Puppies of this age can be mildly microcytic, which may be secondary to a physiologic iron deficiency (low stores combined with rapid growth) (Question 3). However, the microcytosis is more severe than prior reported values for this age in other breeds.7 There was no evidence of gastrointestinal blood loss and the high MCHC does not support a true iron deficiency as a contributing cause of the microcytosis or the anemia. Microcytosis can also be a symptom of portosystemic shunts, which is thought to be due to a “functional” iron deficiency from abnormal iron metabolism (cause unclear). We have also observed lower MCVs in adult dogs of this breed, so the microcytosis could be a breed-related finding. Although there are other causes of microcytosis (see MCV under the hematology section), one cause that may definitely be occurring in the dog is a pre-analytical error of “short sampling” in this young puppy. A small volume of blood in a large EDTA tube (excess EDTA) causes shrinkage of erythrocytes, with a consequent reduction in MCV and increase in MCHC. The high normal MCHC in this puppy suggests that this may have been occurring. We frequently see this artifact in samples from cats or other species, particularly if the EDTA tube (even a microtainer) is <1/4 full.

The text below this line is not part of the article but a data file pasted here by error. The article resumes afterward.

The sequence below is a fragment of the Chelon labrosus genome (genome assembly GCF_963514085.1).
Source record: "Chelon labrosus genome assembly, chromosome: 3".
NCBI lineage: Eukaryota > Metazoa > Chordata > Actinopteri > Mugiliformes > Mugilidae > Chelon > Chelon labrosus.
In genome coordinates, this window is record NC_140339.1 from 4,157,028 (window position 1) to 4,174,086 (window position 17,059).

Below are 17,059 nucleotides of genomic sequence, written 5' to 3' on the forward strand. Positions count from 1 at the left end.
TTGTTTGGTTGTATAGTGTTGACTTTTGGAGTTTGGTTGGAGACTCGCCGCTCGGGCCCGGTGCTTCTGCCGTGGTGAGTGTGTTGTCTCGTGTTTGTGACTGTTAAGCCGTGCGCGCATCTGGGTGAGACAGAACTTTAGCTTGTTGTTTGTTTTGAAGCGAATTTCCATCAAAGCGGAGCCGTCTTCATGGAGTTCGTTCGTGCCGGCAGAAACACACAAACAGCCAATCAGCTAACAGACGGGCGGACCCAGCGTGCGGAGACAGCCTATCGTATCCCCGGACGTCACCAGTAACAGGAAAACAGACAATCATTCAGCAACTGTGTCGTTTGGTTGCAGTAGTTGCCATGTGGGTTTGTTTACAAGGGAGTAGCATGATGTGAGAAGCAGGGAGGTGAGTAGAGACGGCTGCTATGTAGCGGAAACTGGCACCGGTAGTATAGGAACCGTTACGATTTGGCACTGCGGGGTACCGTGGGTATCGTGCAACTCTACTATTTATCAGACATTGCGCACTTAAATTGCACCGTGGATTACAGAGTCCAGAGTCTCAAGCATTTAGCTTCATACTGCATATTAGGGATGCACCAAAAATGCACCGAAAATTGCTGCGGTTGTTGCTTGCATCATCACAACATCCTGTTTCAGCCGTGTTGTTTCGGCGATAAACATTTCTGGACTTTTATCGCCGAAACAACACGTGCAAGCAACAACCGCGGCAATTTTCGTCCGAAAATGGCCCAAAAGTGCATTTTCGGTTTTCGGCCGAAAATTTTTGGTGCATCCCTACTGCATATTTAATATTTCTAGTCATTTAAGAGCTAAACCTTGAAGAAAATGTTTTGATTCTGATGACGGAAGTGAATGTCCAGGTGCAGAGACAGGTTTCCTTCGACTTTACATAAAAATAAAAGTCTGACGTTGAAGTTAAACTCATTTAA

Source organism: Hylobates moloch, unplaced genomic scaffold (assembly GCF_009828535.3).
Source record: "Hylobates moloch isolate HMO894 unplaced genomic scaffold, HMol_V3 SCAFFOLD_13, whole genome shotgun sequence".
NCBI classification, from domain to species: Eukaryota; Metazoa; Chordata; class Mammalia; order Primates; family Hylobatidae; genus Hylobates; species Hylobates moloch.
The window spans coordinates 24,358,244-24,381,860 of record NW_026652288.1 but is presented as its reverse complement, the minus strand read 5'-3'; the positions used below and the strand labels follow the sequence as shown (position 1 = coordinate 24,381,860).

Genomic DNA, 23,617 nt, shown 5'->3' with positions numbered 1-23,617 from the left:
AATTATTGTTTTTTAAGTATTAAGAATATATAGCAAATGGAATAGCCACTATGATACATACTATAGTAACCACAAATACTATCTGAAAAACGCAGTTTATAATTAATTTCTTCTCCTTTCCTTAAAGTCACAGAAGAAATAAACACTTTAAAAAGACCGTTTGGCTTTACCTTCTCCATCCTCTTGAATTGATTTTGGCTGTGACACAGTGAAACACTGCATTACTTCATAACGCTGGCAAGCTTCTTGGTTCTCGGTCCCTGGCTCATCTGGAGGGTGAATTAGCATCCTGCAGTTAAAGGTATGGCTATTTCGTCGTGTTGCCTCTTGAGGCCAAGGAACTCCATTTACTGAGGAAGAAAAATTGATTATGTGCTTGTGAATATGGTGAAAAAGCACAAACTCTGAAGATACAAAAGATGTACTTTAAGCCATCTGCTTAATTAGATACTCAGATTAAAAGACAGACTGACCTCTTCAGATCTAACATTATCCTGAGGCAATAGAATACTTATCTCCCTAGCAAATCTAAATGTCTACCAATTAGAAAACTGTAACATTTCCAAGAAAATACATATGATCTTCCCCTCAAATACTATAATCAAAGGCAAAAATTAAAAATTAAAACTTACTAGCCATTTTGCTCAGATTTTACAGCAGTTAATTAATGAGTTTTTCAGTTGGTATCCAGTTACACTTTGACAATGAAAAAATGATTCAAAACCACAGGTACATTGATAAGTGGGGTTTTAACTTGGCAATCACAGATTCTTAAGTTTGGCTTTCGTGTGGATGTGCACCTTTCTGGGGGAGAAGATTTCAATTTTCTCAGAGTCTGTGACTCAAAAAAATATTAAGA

Diagnosis of CDV is facilitated by characteristic clinical signs and detection of the characteristic inclusion bodies in peripheral blood cells (neutrophils, lymphocytes, monocytes, erythrocytes), cerebrospinal fluid, or infected epithelial tissues. Conjunctival mucosa is easy to sample and is the most frequently examined epithelial tissue for inclusions, although inclusions can also be seen in urinary bladder and cutaneous epithelium on histologic assessment of tissues.1 Inclusions occur within the nucleus and cytoplasm, but the cytoplasmic inclusions are easier to detect, particularly when using rapid stains. Other stains, including new methylene blue, have been used to detect inclusions, which consist of viral nucleocapsids.1,7 The sensitivity of cytologic detection of inclusions for the diagnosis of CDV is unknown. Inclusions can be readily missed (particularly if low in number or if there is a low clinical index of suspicion) and they need to be distinguished from other substances, e.g. ophthalmic ointment in conjunctival swabs, or staining variation. Immunofluorescent or immunohistochemical detection of CDV antigen is required to confirm that inclusions are due to CDV, but inclusions, particularly in histologic sections, does not mean that the clinical disease is due to CDV. They just mean prior infection. Other methods, including serologic testing for anti-virus antibody (e.g. serum neutralization, ELISA) and PCR can be used to diagnose infection (which does not always mean disease, since vaccine responses or strains can be similarly identified) in histologic tissues and body fluids (including feces). High serum neutralization titers do correlate to protection in vaccinated animals (albeit against known strains). Specific PCR primers or virus sequencing can be used to distinguish between vaccinal and wild type strains or identify the origin of a particular strain in an outbreak.1,5